Let's -- I want to read something else that the president said during a fundraiser yesterday. He told attendees this. Quote, "As I walk out of meetings, a head of state will find an excuse to come up close and say, 'You've got to win.' Not because I'm so special. 'You've got to win because my democracy is at stake if the other guy wins.'" He says, "Nine heads of state have done that with me."

It's a remarkable situation and it sort of plays into this broader question. I mean, Biden clearly thinks he's the one to beat Donald Trump. But there are a lot of Democrats who question whether that's actually the case -- at least they do in private, not in public.

STEPHEN COLLINSON, CNN POLITICS WHITE HOUSE REPORTER (via Webex by Cisco): That's right. And I think if you go back, say, six or eight weeks ago, there was a lot of hammering by Democrats not just because of the vulnerabilities of the Biden reelection campaign but because it didn't really seem to be getting going. There wasn't a great deal of evidence of a proactive campaign against Trump even though it was becoming clear that he was obviously going to be the Republican nominee.

So this week, for instance -- just this week you've seen a coordinate and a sharp attempt to define the campaign for Biden.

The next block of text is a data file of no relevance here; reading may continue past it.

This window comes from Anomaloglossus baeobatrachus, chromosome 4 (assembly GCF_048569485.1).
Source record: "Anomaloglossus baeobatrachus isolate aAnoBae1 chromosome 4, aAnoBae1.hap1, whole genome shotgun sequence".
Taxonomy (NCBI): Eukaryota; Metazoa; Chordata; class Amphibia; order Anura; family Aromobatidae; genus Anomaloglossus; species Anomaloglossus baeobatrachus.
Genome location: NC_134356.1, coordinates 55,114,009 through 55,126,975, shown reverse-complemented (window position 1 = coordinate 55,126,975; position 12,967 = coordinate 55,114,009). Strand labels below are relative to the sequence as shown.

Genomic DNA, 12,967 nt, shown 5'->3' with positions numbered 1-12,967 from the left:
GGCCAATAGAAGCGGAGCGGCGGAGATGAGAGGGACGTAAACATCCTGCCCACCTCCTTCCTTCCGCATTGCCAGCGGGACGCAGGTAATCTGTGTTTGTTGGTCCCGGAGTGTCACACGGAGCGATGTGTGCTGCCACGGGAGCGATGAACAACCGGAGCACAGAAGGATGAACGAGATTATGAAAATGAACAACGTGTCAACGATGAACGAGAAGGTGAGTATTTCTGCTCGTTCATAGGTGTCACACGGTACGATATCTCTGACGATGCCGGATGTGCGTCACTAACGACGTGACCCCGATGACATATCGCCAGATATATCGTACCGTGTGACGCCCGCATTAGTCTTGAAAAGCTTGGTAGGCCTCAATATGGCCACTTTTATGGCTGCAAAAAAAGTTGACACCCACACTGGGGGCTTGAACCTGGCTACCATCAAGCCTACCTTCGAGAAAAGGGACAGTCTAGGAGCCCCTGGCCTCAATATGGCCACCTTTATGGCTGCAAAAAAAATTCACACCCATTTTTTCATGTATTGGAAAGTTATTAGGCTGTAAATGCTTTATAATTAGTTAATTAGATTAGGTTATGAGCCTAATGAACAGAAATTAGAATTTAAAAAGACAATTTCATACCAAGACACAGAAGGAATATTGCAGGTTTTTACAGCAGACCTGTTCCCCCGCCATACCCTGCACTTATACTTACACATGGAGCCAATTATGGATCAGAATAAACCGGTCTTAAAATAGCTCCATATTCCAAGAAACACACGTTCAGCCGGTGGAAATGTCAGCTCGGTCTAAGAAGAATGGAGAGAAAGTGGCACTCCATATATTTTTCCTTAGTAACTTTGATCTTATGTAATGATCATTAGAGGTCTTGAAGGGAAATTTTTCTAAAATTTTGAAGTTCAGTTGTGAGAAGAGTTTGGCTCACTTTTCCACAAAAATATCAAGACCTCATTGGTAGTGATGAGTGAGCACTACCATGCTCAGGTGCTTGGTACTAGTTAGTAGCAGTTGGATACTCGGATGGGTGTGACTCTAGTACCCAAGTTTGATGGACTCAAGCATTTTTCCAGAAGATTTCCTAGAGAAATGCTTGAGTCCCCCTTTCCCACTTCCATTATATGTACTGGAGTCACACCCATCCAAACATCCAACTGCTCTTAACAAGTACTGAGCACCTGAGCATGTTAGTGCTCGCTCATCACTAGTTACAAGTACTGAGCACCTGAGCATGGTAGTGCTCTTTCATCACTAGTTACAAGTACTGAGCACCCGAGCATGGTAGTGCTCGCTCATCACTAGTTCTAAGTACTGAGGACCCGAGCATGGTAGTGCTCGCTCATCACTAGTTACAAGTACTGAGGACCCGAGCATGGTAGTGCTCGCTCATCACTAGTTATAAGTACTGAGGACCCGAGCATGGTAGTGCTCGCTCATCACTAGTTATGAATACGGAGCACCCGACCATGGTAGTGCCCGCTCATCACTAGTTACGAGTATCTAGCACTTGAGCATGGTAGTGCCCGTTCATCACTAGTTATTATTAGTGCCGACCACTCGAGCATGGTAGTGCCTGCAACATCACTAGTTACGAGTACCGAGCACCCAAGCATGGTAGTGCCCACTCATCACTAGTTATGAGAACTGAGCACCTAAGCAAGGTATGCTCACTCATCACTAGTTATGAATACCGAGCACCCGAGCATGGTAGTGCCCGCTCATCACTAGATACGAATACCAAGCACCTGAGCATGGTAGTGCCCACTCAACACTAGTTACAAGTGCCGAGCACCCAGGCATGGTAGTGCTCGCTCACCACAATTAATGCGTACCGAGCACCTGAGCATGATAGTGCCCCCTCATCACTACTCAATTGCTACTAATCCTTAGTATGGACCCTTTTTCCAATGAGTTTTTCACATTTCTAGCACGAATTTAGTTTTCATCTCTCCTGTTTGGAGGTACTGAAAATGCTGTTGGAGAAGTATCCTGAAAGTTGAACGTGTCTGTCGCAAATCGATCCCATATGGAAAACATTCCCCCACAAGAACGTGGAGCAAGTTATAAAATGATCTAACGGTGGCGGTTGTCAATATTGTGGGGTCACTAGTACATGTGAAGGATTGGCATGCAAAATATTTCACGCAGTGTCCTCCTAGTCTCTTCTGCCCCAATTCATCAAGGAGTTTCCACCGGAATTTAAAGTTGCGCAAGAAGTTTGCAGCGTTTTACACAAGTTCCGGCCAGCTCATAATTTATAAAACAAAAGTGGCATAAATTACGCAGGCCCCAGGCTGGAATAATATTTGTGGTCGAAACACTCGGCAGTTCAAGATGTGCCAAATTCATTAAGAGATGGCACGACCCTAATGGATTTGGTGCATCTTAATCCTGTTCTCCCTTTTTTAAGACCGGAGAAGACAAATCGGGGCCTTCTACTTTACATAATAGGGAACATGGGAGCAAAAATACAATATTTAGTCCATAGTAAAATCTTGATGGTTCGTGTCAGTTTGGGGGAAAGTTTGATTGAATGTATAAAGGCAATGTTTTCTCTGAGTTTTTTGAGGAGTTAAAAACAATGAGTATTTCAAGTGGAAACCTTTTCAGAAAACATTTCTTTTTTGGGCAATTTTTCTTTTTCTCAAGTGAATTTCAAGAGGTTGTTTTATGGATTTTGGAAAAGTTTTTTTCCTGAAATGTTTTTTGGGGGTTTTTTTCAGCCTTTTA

Yesterday, we got notice that the president is considering some tough measures on executive orders on immigration. That would take aim at a perceived weakness about his handling of the border among many swing voters.

You mentioned student loans -- more news of student loans relief.

We're seeing more coordinated attacks against Trump. Almost every day the president goes after the likely Republican nominee.

The vice president has been talking a lot about abortion -- another issue where Democrats think they can do well.

So there is, I think, a sense of defining this campaign running into the State of the Union address next month. We don't know whether it's going to work yet, of course. There are big issues like age and the economy. Whether the president has vulnerabilities. But I think we're seeing evidence that Biden is making a much clearer argument to voters.

HUNT: No, for sure. And it's really kind of interesting the way you threaded this all together.

I also want to ask you, Stephen, on the Republican side. Ron DeSantis was on a phone call yesterday, the audio of which was obtained first by the New York Post and then The New York Times, among others. CNN hasn't listened to this audio yet.


But one of the things that really stood out to me about what DeSantis said was how he talked about Trump's lack of accomplishments when he was president the first time.

He said, quote, "I was in Congress the first two years when Trump was president. We didn't really do what we said we would do. You didn't see any major immigration, border, or any type of legislation. You didn't see anything with repealing and replacing Obamacare. You didn't see anything about reining in the bureaucracy."

DeSantis also let loose on the conservative media. Now, he talks about this a little bit, right, as he was wrapping up his presidential campaign, but he put it in pretty stark terms this time.